Another embodiment of the invention is a method of monitoring exogenously introduced cells within a non-human mammal, which involves introducing into a non-human mammal, such as but not limited to a non human primate (e.g., Macaca fascicularis), a recombinant cell that expresses a reporter gene (e.g., a Gaussia princeps luciferase (Gluc) gene, or another exogenous or endogenous gene of interest the expression of which can be detected by measuring specific mRNA using real time PCR (qPCR) or PCR), or nucleic acid sequencing, or flow cytometry, or protein-based detection assay, or immunoassay, or another suitable detection assay known in the art;
and detecting the reporter gene activity in a tissue sample (e.g., a blood sample [including whole blood, serum or plasma], or sample of a non-malignant or malignant graft or a malignant tumor sample) obtained from the non-human mammal; the level of reporter gene activity is correlated to the number of recombinant cells present in the non-human mammal.
 In another embodiment of a method of monitoring exogenously introduced cells within a non-human mammal, the method involves introducing into a non-human mammal a recombinant cell that comprises an exogenous gene of interest;
and detecting genomic DNA that is specific to the exogenous gene of interest in a tissue sample (e.g., a blood sample or graft sample) obtained from the non-human mammal, wherein the level of genomic DNA that is specific to the exogenous gene of interest is correlated to the number of recombinant cells present in the non-human mammal.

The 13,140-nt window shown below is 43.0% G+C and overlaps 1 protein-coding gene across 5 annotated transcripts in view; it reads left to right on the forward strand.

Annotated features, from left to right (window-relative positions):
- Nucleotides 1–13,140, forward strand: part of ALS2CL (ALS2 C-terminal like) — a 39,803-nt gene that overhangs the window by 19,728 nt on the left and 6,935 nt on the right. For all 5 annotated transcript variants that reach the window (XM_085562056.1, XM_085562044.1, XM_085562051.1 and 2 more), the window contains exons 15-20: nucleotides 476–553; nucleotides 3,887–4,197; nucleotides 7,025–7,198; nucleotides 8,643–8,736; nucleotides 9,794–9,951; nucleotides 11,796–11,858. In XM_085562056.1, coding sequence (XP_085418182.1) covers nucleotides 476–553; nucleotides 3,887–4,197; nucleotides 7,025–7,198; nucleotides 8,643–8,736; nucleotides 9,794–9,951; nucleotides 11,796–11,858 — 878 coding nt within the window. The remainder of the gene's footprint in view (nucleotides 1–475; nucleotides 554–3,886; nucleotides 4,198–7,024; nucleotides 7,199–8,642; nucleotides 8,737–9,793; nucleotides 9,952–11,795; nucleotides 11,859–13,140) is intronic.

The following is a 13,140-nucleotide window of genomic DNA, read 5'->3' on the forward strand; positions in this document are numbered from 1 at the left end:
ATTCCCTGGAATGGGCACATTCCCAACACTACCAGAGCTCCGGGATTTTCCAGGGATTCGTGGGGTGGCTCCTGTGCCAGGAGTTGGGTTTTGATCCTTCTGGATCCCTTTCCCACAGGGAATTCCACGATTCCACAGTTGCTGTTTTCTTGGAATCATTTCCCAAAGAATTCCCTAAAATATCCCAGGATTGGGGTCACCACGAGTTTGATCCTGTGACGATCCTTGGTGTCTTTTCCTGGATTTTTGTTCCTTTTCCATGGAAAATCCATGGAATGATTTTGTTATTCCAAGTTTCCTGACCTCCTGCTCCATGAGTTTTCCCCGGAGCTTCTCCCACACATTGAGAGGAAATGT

Further embodiments of the invention include a non-human primate containing a target cell type of interest (e.g., epithelial-like, hematopoietic-like cell, neuron-like cell, cardiomyocyte, foregut-like cell, midgut-like cell, hindgut-like cell, or mesenchymal-like cell) or effector cell type of interest (e.g., NK cell, T
cells, macrophage, monocyte, or neutrophil) differentiated in vitro from an induced pluripotent stem cell reprogrammed from a primary somatic cell previously obtained from the non-human primate. For example, in some embodiments, the non-human primate comprises a SOX2 ' or PDX1 ' foregut-like cell or a CDX2 ' hindgut-like cell, which is differentiated in vitro by the inventive method of differentiating non-human primate induced pluripotent stem (iPS) cells.
 Among various methods to generate the autologous cyno target cell type of interest, the iPS (induced pluripotent stem) cell-derived approach can provide a very useful tool to generate target cells that are typically difficult to obtain from live animals, such as endoderm derivatives, including stomach, lung, pancreas, liver, intestine, and colon, and neurons.
 Herein, we demonstrate that NHP somatic cells can be reprogrammed to autologous iPS cells, which can be further differentiated into various autologous target cell types and autologous effector cell types of interest, which can then be re-introduced to the NHP, and methods of monitoring exogenously introduced cells, including such autologous cells, which are all applicable to model systems directed to a broad range of disease indications to which new therapeutics are sought.
BRIEF DESCRIPTION OF THE DRAWINGS